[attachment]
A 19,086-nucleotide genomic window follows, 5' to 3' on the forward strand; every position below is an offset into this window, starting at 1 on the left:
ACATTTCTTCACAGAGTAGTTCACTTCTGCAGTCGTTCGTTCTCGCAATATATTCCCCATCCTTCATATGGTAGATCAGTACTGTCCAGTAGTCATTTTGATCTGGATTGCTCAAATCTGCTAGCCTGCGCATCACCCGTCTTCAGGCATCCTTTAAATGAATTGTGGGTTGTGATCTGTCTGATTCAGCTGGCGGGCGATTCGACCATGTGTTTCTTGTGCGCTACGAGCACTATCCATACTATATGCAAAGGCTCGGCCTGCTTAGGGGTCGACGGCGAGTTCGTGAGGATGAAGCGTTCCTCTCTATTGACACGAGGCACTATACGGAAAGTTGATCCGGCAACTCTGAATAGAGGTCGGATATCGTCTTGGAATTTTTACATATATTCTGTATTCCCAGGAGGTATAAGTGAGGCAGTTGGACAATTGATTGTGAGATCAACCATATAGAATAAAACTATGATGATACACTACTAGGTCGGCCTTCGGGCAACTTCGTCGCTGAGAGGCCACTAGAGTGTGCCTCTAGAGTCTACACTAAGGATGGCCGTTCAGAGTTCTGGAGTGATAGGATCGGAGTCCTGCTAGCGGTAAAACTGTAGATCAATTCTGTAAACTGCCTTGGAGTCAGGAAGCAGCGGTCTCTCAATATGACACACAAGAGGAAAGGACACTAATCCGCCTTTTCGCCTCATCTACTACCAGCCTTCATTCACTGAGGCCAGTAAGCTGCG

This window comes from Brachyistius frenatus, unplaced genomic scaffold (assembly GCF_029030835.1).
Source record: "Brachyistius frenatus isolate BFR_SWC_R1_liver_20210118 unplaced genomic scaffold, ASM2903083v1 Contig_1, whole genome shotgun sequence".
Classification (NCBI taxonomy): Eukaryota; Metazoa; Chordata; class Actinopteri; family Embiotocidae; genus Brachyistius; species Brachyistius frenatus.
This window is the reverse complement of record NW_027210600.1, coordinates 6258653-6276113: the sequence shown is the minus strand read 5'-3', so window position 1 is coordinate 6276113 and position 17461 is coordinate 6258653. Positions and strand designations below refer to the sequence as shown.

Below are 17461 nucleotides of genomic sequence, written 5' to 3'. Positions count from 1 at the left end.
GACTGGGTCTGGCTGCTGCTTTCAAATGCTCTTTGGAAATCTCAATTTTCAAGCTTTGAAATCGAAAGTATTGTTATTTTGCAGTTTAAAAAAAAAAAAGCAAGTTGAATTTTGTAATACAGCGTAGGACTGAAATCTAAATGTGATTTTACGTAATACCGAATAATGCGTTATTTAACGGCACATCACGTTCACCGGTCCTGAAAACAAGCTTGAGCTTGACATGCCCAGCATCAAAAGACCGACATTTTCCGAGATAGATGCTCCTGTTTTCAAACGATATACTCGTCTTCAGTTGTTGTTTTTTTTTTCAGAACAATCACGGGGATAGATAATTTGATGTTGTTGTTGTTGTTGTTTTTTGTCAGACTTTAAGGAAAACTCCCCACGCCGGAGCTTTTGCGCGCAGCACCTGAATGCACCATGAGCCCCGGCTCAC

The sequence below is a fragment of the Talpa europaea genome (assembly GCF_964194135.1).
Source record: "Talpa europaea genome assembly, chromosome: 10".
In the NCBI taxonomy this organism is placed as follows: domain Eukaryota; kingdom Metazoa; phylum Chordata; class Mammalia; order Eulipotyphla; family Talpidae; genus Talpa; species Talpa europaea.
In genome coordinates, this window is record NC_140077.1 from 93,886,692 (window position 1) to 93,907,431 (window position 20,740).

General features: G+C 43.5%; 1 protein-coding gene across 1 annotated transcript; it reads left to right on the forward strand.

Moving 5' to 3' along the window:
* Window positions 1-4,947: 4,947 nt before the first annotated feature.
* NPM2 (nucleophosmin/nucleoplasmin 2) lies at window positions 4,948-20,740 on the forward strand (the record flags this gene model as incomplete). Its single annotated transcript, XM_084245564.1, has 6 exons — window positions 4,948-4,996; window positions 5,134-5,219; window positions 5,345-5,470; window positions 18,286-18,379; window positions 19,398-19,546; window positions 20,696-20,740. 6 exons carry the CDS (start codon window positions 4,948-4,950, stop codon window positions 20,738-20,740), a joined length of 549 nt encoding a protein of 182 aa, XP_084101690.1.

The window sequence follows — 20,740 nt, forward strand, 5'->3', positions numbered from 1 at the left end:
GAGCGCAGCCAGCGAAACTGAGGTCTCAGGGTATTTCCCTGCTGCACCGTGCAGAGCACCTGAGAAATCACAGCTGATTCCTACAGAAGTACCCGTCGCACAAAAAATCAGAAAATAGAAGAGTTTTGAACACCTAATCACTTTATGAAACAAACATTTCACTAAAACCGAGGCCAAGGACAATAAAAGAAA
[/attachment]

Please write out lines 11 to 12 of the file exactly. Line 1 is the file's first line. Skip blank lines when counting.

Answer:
In the NCBI taxonomy this organism is placed as follows: domain Eukaryota; kingdom Metazoa; phylum Chordata; class Mammalia; order Eulipotyphla; family Talpidae; genus Talpa; species Talpa europaea.
In genome coordinates, this window is record NC_140077.1 from 93,886,692 (window position 1) to 93,907,431 (window position 20,740).